A well-designed HVAC system is vital for a comfortable and energy-efficient home, but it’s also a major investment. You deserve the most effective comfort solutions possible, which is why HVAC rebates are so beneficial. They can help guarantee high-efficiency furnaces, air conditioners and other equipment is more affordable.
HVAC efficiency standards are climbing next year, so now’s a great time to check out your options. A variety of companies, organizations and even government entities are offering rebates in 2023 to help everyone acquire a new, high-efficiency HVAC system.
Rebates for High-Efficiency Furnaces
Numerous manufacturers of high-efficiency furnaces provide rebates toward buying a new system. These furnaces feature energy-efficient components like variable-speed blower motors, which allow the thermostat to fine-tune how much heating is released. It’s an easy way to reduce energy use overall. Local utilities also share furnace rebates as less energy use translates to less strain on the local energy grid.
The government’s ENERGY STAR® program is also recommended for securing a furnace rebate. You can submit your ZIP Code to see which rebates you might be approved for. Equipment displaying the ENERGY STAR® rating means it meets your region’s standards for energy-efficient performance.
Earning a Rebate for a High Efficiency Air Conditioner
A lot of of the same rebates for high-efficiency furnaces are also applicable to air conditioners. You can save hundreds on new installation for efficient cooling from a top brand like Lennox. Just consult your local utility companies to verify which makes and models are eligible. What’s more, you can usually combine federal and local rebates for even greater savings. Don’t hesitate to see what all you can find, because it can easily add up to 10% of a new, high-efficiency air conditioner
Available Rebates for Smart Home Accessories Like Smart Thermostats
A smart thermostat is an incredibly valuable upgrade to your home comfort system. With intelligent programming, you can fine-tune the daily schedule. Utility companies appreciate this level of efficiency, and so most offer rebate programs for new smart thermostats. After some time, these rebates effectively enable you to get a free smart thermostat!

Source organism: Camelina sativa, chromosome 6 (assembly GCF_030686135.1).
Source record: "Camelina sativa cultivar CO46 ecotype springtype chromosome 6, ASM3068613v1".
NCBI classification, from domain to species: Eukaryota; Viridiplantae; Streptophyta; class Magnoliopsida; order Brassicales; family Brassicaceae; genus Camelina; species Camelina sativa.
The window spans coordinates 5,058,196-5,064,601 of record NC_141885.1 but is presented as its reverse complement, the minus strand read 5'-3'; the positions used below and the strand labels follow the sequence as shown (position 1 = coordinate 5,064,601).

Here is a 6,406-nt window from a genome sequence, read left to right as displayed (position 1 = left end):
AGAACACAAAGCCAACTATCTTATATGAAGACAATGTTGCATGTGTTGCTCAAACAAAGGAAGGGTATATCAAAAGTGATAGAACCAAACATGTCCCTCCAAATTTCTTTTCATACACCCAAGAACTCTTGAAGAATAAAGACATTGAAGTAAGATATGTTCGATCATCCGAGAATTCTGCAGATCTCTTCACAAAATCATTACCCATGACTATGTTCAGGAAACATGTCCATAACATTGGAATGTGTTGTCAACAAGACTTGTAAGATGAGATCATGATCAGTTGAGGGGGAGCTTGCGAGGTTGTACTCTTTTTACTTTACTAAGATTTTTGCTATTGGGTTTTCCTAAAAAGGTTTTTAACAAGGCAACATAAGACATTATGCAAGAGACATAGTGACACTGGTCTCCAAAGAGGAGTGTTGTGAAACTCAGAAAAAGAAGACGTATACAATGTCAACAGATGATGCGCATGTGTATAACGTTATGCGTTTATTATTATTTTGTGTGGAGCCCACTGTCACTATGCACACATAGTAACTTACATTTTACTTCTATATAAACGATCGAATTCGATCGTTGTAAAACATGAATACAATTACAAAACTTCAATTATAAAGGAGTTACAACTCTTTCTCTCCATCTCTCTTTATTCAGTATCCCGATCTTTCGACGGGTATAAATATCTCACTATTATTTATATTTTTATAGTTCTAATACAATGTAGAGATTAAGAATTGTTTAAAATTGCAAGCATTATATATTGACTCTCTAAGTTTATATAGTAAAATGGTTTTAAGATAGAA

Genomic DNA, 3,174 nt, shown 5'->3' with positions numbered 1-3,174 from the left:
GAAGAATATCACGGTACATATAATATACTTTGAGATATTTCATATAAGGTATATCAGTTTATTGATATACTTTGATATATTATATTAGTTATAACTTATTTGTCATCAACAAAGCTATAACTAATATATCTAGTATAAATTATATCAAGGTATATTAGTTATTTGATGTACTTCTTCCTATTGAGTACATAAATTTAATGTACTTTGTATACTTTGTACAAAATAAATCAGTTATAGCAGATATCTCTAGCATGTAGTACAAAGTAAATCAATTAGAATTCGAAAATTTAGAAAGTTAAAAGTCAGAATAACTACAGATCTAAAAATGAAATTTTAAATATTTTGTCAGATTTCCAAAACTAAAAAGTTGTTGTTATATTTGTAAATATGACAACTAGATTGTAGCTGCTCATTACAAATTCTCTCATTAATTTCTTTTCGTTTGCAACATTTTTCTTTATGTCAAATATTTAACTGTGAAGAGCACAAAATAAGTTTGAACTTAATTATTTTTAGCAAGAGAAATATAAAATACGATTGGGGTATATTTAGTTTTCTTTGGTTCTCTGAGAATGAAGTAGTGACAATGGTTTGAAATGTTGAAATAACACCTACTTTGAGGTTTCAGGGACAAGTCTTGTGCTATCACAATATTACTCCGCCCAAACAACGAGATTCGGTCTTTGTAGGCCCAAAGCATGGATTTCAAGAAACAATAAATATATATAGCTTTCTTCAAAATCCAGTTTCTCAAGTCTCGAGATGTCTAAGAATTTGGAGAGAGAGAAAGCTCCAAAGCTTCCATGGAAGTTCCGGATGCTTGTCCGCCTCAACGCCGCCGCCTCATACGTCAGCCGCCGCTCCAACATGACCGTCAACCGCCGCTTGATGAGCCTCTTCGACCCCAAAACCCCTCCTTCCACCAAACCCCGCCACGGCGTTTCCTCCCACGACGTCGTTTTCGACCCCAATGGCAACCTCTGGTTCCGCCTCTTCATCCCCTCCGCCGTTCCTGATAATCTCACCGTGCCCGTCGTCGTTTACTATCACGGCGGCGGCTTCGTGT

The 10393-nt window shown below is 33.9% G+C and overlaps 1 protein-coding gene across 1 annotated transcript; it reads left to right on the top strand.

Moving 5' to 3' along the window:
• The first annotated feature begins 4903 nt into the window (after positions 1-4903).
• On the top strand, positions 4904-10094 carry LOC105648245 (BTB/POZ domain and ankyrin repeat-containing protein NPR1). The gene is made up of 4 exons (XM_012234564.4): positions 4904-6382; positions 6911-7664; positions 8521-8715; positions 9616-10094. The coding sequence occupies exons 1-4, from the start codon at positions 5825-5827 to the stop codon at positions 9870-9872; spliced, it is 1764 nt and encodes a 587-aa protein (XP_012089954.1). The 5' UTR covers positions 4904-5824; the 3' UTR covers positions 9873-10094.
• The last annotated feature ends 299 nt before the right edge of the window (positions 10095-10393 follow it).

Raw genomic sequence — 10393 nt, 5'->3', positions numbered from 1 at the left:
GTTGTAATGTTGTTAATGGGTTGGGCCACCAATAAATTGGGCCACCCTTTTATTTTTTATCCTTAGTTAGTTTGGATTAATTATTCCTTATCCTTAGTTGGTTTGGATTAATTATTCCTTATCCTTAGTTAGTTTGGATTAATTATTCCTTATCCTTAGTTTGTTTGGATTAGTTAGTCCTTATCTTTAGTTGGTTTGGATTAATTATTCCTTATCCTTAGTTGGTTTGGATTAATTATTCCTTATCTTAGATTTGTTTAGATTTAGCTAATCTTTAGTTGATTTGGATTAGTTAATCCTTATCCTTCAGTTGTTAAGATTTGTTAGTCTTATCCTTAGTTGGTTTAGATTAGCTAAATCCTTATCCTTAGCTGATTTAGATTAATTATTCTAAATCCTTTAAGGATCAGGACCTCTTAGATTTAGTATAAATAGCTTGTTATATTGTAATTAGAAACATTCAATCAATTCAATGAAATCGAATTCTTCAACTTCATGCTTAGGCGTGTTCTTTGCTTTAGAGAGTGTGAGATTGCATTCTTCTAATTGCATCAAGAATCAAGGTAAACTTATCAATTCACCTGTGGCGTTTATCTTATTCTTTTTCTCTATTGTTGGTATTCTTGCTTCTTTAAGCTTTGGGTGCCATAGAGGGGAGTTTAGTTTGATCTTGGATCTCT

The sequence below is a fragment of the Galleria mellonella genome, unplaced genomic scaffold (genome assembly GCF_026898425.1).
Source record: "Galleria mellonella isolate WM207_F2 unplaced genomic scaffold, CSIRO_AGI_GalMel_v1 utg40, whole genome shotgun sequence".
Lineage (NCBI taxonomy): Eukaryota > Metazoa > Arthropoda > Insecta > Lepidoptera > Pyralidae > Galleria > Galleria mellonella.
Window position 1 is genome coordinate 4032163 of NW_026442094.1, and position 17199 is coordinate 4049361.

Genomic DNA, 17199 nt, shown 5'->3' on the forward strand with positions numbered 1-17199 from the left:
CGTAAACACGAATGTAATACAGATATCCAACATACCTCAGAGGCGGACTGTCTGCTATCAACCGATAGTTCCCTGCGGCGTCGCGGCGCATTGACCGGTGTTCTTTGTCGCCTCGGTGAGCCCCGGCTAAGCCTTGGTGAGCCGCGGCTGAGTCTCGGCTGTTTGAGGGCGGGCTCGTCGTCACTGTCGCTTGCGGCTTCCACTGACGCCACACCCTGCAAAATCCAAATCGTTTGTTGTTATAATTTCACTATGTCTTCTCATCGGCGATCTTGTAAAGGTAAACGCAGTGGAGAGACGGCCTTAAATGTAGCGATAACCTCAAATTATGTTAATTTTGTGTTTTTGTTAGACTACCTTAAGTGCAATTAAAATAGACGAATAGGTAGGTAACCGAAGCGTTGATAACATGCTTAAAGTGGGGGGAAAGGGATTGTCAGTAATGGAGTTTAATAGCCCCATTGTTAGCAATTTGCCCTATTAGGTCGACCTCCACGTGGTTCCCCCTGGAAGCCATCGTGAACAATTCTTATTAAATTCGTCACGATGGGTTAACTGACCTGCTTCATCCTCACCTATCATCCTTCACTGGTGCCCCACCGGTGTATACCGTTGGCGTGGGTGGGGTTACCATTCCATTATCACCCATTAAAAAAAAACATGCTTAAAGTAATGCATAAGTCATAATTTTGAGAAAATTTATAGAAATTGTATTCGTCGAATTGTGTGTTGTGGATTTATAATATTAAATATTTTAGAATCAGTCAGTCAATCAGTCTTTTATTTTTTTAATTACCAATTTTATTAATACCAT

Local utility companies also offer programs where they provide reduced rates for the ability to control your thermostat during peak energy use. This helps avoid strain on the grid, namely when heat waves or cold fronts come through. When participating in this program, your thermostat can automatically be corrected by a few degrees.
Additional Incentives: Tax Credits for Energy-Efficient Equipment and Home Improvement Projects
Somewhat different from rebates, tax credits are also offered for the purchase and installation of energy-efficient HVAC equipment. For example, the Inflation Reduction Act restarted a program in 2021 that supplied credits for up to 10% of the project’s cost. The new credits are now worth 30% of the cost and may be claimed every year rather than only once. These credits are available for a much wider variety of projects, such as home energy audits, electrical, insulation, ventilation, and even your doors and windows! The programs are designed to provide the most benefits for lower-income households, maximizing the improvements to HVAC efficiency all over the country.
New Legislation for Heat Pump Rebates
The recently passed Inflation Reduction Act included separate legislation called the High-Efficiency Electric Homes and Rebates Act, or HEEHRA. This incentive is particularly targeted toward heat pump technology, which transfers heat instead of producing it by combusting fuel. To motivate more people to convert to this energy-efficient comfort system, these rebates are considerably higher than incentives for AC systems and furnaces.
If your household’s income is lower than 80% of the local median, you can use the rebates to cover 100% of the costs of a new heat pump. Households meeting 80-150% of the average income can pay for 50% of equipment and installation costs.